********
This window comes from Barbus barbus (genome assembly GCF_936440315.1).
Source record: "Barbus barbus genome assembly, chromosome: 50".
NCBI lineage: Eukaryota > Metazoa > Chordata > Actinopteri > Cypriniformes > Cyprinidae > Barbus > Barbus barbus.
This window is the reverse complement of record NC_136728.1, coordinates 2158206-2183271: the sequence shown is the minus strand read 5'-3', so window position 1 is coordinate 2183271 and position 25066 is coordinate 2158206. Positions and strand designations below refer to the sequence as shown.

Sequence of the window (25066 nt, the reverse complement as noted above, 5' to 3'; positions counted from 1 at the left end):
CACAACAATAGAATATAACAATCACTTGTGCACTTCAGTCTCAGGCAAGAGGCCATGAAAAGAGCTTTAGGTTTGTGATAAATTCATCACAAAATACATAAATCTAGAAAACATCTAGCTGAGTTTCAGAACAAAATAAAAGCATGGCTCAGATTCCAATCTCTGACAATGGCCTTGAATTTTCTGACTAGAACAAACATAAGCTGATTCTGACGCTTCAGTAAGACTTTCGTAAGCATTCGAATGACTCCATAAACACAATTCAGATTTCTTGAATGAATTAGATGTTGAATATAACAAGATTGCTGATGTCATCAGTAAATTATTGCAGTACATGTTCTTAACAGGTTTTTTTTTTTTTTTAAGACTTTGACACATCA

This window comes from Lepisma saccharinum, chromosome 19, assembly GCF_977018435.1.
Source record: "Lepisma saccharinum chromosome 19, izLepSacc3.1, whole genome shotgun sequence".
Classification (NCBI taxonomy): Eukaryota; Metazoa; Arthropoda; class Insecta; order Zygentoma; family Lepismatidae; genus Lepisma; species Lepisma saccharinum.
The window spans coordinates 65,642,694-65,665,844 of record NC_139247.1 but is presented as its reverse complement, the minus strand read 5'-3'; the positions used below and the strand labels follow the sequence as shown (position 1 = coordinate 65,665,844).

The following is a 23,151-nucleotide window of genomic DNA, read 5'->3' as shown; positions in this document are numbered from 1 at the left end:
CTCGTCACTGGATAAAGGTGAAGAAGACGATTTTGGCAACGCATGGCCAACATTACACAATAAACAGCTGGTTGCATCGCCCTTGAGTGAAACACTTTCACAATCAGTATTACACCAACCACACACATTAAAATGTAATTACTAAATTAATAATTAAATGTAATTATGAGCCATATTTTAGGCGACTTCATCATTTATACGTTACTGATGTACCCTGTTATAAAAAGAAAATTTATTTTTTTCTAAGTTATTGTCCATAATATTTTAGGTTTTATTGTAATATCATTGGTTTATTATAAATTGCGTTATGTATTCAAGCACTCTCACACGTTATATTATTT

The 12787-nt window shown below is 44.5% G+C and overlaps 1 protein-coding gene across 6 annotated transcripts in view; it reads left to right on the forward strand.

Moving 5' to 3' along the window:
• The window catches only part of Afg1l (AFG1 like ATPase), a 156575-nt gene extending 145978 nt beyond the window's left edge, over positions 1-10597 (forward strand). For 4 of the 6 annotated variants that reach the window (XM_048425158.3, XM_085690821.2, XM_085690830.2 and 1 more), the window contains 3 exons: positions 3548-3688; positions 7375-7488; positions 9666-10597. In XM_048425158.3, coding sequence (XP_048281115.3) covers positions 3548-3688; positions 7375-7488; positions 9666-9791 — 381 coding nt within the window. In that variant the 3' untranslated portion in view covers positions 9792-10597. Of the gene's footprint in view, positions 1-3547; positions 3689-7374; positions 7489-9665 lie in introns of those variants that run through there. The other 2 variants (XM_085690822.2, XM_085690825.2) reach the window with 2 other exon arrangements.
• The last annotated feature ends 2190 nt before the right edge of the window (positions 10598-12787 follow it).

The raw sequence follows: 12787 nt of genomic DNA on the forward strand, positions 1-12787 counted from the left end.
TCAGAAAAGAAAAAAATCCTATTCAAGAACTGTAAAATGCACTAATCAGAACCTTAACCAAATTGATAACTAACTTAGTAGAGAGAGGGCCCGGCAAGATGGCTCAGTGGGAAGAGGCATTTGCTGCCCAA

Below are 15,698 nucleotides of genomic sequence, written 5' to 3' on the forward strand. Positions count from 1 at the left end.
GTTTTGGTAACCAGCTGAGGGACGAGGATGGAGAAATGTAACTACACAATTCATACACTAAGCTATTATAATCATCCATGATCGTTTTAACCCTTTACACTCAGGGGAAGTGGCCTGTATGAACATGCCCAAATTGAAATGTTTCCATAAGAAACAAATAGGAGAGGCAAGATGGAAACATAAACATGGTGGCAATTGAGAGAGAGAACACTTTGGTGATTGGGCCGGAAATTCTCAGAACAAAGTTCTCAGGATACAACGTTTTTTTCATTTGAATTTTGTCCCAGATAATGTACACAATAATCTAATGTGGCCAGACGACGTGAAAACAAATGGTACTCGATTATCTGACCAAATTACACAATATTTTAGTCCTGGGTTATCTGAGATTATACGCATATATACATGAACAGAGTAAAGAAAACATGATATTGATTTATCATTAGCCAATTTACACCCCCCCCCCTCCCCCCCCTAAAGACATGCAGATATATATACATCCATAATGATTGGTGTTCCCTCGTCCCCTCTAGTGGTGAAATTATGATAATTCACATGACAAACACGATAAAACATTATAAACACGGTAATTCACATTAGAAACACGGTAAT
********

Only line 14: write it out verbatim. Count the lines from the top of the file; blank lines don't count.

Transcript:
Moving 5' to 3' along the window: